Uganda’s Parliament Tuesday passed the Anti- Homosexuality Bill of 2023, subject to amendments to five clauses as proposed by President Yoweri Museveni. Parliament submitted the bill, which imposes harsher penalties on same-sex conduct, to the Attorney General for Museveni’s approval.
The bill passed Tuesday makes “aggravated homosexuality,” same sex relations involving a minor or other categories of vulnerable people when the perpetrator is HIV positive, punishable by death. “Attempted aggravated homosexuality” can result in imprisonment for up to 14 years, and “attempted homosexuality” can result in imprisonment of up to 10 years. The law no longer criminalizes LGBTQ+ people for identifying as such, but it does permit up to 20 year prison sentences for individuals who promote the rights of LGBTQ+ people.
Speaker Anita Among, who oversaw the legislative session, praised lawmakers for their dedication to upholding the nation’s morals and values. She commented:
I want to urge the Members of Parliament to remain steadfast. No amount of intimidation will make us retract what we have done. Handouts or small envelopes should not be the ones to destroy you. The Western World will not come and rule Uganda.
In passing the bill, parliamentarians reiterated their stance on homosexuality, echoing Among, by stating that they would not be swayed by threats from the Western world to slash funds. However, the minority remarked that the bill could not be saved with just Museveni’s suggestions. They argued that, while criminalizing homosexual acts rather than homosexuals’ existence is a step toward recognizing sexual minorities, it is also restrictive because it limits their rights to benefit from LGBTQ+ rights and freedoms. The minority also claimed that the proposed amendments to the bill do not address the bill’s unconstitutionality and called for Parliament to reject the bill in its entirety.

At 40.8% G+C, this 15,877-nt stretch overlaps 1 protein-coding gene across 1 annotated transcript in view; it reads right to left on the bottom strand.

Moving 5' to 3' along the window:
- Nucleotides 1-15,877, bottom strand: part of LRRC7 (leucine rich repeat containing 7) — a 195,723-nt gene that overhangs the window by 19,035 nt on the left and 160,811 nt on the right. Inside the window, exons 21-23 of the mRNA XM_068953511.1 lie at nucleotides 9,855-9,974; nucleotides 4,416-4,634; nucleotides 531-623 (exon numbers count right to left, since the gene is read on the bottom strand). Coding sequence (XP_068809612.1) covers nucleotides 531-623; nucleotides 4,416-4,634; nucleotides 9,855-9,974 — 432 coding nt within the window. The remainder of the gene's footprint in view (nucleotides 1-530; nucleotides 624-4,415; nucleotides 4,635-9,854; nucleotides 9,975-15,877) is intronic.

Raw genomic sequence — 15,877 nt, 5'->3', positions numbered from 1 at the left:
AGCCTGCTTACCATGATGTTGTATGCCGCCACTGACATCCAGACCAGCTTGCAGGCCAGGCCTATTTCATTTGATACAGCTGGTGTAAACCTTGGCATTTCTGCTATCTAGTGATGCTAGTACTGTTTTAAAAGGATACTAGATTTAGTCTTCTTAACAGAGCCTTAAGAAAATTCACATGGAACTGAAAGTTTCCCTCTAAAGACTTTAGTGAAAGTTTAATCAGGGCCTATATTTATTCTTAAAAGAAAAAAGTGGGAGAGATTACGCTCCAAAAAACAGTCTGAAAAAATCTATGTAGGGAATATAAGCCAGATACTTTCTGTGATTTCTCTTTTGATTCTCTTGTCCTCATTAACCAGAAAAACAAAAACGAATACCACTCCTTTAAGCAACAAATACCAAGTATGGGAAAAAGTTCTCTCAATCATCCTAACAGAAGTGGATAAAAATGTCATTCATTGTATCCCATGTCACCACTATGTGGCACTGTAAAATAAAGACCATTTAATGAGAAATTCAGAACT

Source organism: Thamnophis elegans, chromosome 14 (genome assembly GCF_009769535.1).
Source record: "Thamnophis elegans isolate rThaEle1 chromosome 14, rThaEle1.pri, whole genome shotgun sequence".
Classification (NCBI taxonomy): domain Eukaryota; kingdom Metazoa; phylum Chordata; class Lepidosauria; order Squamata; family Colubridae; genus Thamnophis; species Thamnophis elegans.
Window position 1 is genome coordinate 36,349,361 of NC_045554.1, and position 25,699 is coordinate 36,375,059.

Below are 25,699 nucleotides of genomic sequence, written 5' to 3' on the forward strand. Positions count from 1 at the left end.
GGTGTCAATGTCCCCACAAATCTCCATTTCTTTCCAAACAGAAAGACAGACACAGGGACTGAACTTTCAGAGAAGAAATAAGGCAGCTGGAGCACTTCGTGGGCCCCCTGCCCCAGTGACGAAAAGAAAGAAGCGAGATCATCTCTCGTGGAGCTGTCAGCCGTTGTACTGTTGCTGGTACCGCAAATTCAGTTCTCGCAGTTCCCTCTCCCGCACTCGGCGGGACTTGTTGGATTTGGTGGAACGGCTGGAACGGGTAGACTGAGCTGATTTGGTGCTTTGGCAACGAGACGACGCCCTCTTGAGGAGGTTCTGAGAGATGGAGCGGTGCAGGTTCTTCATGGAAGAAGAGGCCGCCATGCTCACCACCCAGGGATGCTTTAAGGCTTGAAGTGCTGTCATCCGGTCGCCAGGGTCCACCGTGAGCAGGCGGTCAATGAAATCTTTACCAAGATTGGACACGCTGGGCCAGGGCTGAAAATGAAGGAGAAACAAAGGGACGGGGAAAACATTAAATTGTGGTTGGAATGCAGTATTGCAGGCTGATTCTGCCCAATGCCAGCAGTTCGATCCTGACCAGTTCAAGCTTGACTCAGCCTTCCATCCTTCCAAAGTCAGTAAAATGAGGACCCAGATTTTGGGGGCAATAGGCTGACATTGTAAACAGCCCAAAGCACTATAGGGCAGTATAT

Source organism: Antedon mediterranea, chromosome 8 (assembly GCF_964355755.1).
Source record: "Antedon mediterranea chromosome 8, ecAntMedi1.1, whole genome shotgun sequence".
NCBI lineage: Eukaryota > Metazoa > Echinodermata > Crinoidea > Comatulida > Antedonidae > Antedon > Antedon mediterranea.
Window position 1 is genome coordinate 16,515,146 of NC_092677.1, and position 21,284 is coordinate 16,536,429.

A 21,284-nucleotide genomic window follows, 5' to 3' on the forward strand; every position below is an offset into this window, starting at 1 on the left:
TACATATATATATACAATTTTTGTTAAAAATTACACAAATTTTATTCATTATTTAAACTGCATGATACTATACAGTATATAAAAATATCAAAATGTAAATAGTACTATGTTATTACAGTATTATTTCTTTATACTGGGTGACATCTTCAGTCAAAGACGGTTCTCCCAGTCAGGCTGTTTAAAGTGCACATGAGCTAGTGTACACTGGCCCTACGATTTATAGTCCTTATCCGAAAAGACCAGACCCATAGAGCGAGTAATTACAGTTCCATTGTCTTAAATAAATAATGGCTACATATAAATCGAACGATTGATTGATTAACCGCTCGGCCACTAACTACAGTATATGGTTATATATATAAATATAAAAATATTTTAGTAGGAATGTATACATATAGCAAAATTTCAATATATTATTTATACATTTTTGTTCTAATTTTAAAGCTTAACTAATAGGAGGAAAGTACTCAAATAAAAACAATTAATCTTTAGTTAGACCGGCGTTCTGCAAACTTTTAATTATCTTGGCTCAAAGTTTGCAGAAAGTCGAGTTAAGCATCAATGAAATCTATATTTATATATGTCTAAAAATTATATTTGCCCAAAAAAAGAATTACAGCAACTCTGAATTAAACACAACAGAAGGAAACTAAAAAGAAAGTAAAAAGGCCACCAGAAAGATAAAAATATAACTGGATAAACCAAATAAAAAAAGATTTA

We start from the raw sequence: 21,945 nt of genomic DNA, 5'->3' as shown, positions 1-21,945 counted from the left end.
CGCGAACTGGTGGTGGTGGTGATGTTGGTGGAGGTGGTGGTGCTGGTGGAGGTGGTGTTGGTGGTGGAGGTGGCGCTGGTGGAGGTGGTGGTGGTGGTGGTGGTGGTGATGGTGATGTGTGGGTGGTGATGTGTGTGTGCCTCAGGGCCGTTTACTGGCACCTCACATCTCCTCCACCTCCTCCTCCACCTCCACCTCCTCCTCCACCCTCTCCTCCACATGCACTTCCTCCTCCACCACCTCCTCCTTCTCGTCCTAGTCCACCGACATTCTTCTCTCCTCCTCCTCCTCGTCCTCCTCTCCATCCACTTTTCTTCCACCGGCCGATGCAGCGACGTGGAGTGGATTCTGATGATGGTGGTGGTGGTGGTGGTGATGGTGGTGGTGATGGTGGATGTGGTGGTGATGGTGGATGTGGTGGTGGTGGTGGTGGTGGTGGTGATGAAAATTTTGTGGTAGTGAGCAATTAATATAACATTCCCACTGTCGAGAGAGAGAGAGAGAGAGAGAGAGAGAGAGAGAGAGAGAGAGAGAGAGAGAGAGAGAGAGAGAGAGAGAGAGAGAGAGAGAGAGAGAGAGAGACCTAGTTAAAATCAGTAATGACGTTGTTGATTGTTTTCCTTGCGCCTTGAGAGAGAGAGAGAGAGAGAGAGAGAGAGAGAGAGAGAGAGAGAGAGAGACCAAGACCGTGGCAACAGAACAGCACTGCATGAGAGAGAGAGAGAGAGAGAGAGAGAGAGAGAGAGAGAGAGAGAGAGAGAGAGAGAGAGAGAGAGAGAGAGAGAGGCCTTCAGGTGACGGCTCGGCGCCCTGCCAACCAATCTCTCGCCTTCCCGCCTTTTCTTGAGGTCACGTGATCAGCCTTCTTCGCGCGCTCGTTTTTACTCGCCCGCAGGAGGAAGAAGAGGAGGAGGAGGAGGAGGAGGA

In March, Parliament passed the bill and sent it to Museveni for his signature. Museveni withheld his assent and sent the bill back to the legislature, citing three key issues that Parliament needed to modify. He maintained that the legislation was vague about what was criminalized. Museveni suggested that the bill focus on the act of homosexuality rather than being a homosexual. In addition, he claimed that clause 14 on the duty to report homosexuality created constitutional contradictions and suggested that Parliament delete or redraft the clause. Museveni also recommended that Parliament remove clause 9, which dealt with the premises where homosexuality takes place.
A committee in Parliament then reviewed the President’s recommendations. Overall, the committee advised that Parliament take Museveni’s suggestions into consideration and pass the bill with the suggested changes. On Tuesday, the Parliament did so.
Museveni faces international pressure to not sign the bill into law once it reaches his desk. It is unclear of whether Museveni will sign the bill.